This means that she, like many other childless people, can feel like outsiders. It also gives rise to concerns about what would happen if she became seriously ill, or when she gets old. She points out that even a welfare state relies on the care provided by close family members.
My death will be a double death
“Some involuntary childless people also think quite a lot about death.”
“As I write in my book, childlessness can feel like a double death: I will still die when I am meant to die, but my death will be a double death because my genes will not be passed on.”
aIn her research, Archetti outlines the reasons why these issues are taboo. She refers to shame and stigma, the feeling of not being understood, and an assumption that other people do not want to listen because the topic is too scary and painful.
“In addition to this, many people do not want to recognise that there are cases when medicine and technology fail. It’s terrifying to think that our lives can be turned upside down without us being able to do anything about it.”
The experience is shared by many
Some people choose not to have children. Others are unable to. And some people are childless for social reasons, such as being single. Archetti finds that the experience of being an outsider is shared by many, regardless of the cause of childlessness.
She believes that this is caused by the fact that childlessness remains invisible and that many of society’s structures are not designed for individuals without children. Furthermore, some people feel that others look down on them. This comes across on international websites and chat forums, which Archetti has also studied.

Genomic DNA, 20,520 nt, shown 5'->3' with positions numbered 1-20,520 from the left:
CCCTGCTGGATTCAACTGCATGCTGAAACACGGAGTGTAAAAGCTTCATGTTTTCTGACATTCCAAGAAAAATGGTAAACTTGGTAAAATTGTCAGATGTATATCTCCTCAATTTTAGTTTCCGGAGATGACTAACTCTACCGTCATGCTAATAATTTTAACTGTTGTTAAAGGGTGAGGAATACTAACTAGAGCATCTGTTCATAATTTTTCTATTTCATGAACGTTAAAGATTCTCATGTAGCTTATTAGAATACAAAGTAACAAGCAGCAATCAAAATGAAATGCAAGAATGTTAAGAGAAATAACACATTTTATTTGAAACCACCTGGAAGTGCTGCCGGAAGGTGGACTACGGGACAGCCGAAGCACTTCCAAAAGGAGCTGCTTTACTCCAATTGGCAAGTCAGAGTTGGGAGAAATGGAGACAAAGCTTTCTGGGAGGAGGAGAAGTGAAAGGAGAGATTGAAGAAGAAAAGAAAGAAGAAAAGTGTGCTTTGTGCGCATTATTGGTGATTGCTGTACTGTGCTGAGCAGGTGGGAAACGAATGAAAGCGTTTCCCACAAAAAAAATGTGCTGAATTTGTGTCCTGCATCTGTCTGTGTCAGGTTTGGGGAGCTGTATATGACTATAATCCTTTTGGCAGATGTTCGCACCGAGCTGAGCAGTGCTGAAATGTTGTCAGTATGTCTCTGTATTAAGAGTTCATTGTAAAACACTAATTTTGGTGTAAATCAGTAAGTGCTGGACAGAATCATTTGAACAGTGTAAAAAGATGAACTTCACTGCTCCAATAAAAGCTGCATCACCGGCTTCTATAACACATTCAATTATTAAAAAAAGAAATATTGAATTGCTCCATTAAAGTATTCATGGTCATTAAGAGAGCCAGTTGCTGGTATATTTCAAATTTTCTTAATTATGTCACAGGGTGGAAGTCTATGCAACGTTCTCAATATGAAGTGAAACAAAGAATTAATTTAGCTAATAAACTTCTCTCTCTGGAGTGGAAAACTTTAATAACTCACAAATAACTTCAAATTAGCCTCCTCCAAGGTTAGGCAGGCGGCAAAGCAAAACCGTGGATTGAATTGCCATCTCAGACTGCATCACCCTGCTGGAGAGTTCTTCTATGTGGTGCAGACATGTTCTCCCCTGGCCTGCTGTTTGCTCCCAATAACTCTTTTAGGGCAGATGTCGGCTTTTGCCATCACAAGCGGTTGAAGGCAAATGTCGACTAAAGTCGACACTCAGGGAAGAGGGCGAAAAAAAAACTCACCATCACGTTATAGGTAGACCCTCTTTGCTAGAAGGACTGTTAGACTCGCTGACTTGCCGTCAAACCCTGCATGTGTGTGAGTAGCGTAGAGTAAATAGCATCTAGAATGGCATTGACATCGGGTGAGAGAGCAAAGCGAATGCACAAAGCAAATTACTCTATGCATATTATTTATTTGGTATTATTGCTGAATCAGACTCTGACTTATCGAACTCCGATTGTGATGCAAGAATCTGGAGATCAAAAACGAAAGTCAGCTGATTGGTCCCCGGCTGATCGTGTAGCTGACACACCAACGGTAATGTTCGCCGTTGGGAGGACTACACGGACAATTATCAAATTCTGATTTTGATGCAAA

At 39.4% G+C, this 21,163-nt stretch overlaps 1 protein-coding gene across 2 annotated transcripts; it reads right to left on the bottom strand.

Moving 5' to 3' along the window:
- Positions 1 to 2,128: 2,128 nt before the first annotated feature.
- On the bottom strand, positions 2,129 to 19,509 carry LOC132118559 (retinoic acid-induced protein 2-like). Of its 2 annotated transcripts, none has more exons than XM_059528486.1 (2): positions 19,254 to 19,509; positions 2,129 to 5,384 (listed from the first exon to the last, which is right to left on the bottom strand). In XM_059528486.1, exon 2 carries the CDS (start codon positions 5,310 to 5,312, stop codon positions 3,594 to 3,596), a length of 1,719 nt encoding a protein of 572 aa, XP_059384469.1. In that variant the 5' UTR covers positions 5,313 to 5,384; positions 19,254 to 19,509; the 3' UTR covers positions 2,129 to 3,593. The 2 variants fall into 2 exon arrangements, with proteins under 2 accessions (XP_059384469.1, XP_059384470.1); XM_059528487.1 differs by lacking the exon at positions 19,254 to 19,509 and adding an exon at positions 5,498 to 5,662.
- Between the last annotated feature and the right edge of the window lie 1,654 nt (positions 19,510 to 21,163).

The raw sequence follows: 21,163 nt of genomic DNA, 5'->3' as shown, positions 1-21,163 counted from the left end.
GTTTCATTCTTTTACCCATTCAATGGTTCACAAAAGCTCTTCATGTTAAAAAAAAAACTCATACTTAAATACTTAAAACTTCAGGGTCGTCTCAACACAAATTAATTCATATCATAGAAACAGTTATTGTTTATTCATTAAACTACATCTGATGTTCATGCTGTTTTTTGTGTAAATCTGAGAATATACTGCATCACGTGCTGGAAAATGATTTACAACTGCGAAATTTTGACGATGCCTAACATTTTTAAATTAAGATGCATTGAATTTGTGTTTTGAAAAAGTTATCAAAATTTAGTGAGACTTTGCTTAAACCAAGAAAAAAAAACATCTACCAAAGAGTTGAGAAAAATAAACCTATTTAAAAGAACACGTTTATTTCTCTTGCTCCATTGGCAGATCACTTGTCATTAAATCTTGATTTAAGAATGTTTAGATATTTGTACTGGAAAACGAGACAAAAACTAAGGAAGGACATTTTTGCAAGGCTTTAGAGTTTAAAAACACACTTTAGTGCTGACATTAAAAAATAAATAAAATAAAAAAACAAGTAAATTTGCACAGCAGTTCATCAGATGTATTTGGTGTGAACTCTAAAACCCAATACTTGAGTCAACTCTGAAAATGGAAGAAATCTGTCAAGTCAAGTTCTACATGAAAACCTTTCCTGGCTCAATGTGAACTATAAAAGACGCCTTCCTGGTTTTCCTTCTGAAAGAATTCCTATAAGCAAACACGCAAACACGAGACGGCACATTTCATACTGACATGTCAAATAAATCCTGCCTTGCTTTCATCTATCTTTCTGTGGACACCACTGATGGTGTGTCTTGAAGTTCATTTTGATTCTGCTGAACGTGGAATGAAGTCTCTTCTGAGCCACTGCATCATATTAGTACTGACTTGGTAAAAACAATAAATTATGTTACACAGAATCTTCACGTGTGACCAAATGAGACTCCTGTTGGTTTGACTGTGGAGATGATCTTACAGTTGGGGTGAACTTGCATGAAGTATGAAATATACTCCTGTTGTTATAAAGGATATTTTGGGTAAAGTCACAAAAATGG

“For example, several women say that their employers almost expect them to work during holiday periods because they don’t have children. It is assumed that they don’t have anything else to do. How easy is it to say ‘no’?”
Finding another story
With the help of Cecilie Hoxmark, who produces the podcast “Barnløs på godt og vondt” (Childless for Better or Worse), Archetti has started an association called “Andre veier” (Other Ways). The association is for anyone who is permanently childless, including those who have never wanted children.
“The motivation for this is the same as for the writing: to make the public aware of the subject and its numerous consequences, especially in Norway and in the Nordic countries.”
Archetti also wants to convey a message of hope. It is possible to have a good life, even if things do not always turn out as planned. In a diary note dated December 2017 which is included in her book, she writes:
“Despite the fact that unexplained infertility is a common diagnosis for a couple, I kept on thinking that it was my fault, I was failing my family. I was. I am another character now. I inhabit a different space of imagined connections. I have been looking for this new space, house, country to move in all along. This is what getting over anything is ultimately about: finding another story. Or rather, building it.”
This article is produced and financed by the University of Oslo